I was a leeetle depressed today. All day long the bad mood persisted, like that little black cloud over the head of a cartoon character. I kept trying to do things to make myself feel better (going to the gym; eating leftover Halloween candy, but not too much, because that would just make me feel worse; taking a nap; washing my disgusting oily hair) but none of it really worked.

I knew what was bothering me: it was this article. In it a professor lays out all the reasons not to go to grad school. All of which I have known in my heart were true, which explains why I haven’t gone back yet. But last week I was driving along sans kids—they were with my parents—and a thought popped into my head: When Liam goes to preschool I could finish my degree. And it made me happy. Because: now I have a purpose in life! I could read books and talk about them, which is pretty much all I want to do in life, except to get as much sleep as possible.

However. There are compelling reasons not to go to graduate school in the humanities, both practical and personal. The best practical reason is that there aren’t enough jobs. “Last year, the total number of advertised jobs in English dropped from 983 to 792, and only about half of those jobs are on the tenure track. Remember that the 977 doctorates produced in 2000-2001 will have to compete with hundreds of job-seekers from previous years, to say nothing of all the adjunct faculty members who are looking for full-time, tenure-track work.”

And those are Ph.D.’s, people! I have no intention of spending years slaving over a dissertation and then end up with no job. If Ph.D.’s can’t get a good job, where do you think that leaves someone with a lowly master’s? Um-hmm. Talk about throwing money away. We’re doing better financially, but not that well.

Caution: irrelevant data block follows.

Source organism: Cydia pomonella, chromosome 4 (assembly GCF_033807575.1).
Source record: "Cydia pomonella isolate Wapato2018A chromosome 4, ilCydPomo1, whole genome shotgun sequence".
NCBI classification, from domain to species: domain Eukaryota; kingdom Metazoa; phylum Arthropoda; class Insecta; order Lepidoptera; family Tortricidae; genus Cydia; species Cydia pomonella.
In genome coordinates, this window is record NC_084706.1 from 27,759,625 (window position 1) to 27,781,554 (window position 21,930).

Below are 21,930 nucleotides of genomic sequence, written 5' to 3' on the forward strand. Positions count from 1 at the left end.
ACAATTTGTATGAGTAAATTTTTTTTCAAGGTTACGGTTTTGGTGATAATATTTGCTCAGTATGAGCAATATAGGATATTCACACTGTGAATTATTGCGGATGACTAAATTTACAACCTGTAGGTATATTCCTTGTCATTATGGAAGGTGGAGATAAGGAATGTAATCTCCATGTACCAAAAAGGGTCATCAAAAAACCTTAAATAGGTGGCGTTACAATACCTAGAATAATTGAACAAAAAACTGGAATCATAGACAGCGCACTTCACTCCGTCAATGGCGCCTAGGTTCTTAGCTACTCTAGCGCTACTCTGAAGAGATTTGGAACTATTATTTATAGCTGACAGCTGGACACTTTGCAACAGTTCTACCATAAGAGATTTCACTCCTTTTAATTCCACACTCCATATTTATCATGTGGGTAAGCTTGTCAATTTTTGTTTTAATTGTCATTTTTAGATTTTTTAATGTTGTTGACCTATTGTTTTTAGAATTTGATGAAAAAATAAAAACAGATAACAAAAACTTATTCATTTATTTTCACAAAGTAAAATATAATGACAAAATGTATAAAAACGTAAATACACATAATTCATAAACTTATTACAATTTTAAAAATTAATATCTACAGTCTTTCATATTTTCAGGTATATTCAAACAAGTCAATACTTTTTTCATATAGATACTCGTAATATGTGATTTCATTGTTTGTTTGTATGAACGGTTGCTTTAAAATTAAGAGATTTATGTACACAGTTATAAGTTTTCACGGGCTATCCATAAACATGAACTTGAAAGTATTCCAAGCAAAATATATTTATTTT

But, you know what? I’d still do it if it was what I really wanted to do. Today I was pouty, like the Mean Professor Guy had taken my candy away. (Sadly, it is still here, in a humongous bowl on top of the refrigerator, and I wish someone would take it away. [Okay, technically it’s the kids’ candy. Details.]) I took this to mean that I did really want to go back to school and it was just Unfair of someone to be so Rational with me that I couldn’t argue back. Except that wasn’t what it was about.

At one point late in the afternoon I realized something. I said to myself, “You just want to go back so you can write papers and get grades. You want validation. You want to be able to say you are Doing Something, you are not just a stay-at-home mom. That’s why you want to go back.” (Yes, I know I am strange for talking to myself. I do it all the time, though.)

And what I told myself was correct, I think. Because I don’t want to go back to school to teach, even to teach college students (although that would be better than teaching anything else.) Here’s where I say what you’re not supposed to say, because it’s Impractical and Impossible and a Pipe Dream: I want to write. Not just a blog that three people read (although thank you for reading and commenting, I do appreciate it); not just Bible studies for the church, although I love those too. I want to write for a living, and whether that means fiction or freelance writing or some combination, that’s what I want to do. When our pastor was teaching on the Biblical meaning of “vision,” he asked us to look at where our passion and our talents intersected. All signs kept pointing to “Write,” over and over, every time I thought about it. It was kind of like God was poking me in the forehead: “How many times do I have to tell you, silly girl?”

The thing of it is, if I go back to school to get a fine arts degree with an emphasis on creative writing, guess what I’m eventually going to have to do. That’s right, write a novel or a bunch of stories. Guess what I can do when the kids go to school, and not even have to pay a university for. Guess what I’m scared to try to do, but you know what? I’m going to do it. I have a purpose, and it may not seem like much, and it doesn’t pay well at all, but it’s time to stop putting it off.

Or at least it will be time next year. God, I obsess about things way before it becomes necessary, don’t I?

But I do feel better about the whole thing.